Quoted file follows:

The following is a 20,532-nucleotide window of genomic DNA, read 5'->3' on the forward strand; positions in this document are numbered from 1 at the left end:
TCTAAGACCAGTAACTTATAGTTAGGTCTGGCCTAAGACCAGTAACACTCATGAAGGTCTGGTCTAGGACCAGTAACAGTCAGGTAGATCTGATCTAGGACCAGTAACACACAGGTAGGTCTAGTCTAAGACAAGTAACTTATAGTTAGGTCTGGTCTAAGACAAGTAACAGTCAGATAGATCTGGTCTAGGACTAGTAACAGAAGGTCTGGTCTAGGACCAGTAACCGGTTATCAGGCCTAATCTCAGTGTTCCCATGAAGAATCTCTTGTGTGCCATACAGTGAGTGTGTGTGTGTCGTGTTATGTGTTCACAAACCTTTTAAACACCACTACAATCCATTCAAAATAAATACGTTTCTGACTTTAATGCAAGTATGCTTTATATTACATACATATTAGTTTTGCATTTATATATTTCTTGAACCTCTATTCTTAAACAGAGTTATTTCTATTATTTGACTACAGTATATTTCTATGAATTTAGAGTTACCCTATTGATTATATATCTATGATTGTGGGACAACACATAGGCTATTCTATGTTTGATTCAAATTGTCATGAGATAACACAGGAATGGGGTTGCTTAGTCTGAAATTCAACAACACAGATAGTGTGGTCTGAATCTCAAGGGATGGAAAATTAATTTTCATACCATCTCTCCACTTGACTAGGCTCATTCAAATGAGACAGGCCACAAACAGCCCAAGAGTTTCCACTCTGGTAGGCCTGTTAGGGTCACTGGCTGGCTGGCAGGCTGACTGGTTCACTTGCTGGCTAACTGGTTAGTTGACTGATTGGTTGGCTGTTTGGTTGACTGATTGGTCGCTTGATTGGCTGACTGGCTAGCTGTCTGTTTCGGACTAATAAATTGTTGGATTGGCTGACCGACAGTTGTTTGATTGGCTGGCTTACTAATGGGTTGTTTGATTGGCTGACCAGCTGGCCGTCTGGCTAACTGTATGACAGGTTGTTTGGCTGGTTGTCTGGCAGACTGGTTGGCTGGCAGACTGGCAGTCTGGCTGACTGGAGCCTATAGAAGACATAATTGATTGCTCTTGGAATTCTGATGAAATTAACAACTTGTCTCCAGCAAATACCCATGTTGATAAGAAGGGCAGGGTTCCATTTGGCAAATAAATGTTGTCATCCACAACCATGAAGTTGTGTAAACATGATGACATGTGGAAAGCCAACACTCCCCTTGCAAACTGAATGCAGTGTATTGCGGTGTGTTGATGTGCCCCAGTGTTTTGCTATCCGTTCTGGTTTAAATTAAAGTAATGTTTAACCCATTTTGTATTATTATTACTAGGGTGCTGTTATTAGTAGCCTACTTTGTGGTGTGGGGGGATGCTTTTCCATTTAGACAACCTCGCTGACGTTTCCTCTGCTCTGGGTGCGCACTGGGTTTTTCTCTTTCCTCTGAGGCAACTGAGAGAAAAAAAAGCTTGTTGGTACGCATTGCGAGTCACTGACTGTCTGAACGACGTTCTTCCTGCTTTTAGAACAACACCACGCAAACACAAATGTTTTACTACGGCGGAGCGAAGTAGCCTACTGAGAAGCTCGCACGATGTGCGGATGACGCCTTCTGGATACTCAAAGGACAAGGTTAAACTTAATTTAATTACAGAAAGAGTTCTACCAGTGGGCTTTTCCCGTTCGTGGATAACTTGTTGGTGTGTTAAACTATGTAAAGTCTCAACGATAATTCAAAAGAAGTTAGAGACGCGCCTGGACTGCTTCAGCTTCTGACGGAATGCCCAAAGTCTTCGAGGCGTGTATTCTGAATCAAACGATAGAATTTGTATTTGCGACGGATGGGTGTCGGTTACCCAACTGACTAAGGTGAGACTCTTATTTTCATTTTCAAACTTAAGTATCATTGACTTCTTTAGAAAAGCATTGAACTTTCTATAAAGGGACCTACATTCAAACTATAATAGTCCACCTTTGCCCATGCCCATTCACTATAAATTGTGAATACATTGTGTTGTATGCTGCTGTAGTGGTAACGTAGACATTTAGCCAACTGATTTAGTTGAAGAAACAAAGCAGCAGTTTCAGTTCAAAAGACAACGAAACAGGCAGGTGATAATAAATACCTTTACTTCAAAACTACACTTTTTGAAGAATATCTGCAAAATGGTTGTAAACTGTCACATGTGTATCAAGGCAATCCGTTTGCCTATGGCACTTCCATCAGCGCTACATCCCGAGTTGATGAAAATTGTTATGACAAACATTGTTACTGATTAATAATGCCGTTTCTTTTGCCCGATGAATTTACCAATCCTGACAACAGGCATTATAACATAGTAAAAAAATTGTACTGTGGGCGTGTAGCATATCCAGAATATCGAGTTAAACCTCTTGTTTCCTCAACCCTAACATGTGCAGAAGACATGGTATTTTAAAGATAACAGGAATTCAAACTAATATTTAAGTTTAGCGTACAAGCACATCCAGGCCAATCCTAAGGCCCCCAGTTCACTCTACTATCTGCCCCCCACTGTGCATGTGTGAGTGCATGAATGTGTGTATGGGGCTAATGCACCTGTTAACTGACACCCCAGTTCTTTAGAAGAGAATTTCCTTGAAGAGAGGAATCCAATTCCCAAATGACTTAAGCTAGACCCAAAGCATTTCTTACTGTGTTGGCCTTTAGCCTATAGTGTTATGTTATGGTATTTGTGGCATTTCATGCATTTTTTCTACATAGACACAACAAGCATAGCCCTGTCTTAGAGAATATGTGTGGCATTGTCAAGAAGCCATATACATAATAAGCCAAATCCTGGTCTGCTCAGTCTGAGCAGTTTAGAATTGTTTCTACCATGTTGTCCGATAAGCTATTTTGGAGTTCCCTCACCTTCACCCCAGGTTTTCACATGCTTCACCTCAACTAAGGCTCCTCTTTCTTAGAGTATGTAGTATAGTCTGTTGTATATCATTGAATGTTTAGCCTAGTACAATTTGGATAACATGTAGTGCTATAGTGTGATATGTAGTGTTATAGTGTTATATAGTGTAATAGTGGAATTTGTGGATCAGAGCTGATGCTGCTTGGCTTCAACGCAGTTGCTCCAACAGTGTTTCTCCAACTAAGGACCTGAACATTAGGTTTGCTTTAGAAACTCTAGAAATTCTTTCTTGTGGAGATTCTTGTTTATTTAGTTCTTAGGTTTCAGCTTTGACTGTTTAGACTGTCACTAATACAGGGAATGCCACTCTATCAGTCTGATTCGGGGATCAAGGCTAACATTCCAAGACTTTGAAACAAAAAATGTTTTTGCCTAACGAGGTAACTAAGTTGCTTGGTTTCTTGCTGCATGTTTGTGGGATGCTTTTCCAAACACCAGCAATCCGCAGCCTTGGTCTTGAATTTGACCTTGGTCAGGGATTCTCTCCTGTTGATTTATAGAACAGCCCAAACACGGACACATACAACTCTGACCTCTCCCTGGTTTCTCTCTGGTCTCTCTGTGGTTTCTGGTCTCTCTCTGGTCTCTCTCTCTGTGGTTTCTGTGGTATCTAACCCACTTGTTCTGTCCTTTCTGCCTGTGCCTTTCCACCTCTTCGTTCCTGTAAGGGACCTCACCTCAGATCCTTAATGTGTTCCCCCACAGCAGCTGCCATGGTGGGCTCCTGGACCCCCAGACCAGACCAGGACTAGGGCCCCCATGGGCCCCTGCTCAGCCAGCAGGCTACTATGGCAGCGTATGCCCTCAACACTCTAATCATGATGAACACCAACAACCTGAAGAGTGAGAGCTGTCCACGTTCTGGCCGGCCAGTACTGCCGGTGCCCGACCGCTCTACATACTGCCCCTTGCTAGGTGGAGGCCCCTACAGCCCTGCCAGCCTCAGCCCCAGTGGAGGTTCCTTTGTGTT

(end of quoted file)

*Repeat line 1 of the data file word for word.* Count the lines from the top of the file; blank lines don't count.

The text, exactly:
The following is a 20,532-nucleotide window of genomic DNA, read 5'->3' on the forward strand; positions in this document are numbered from 1 at the left end: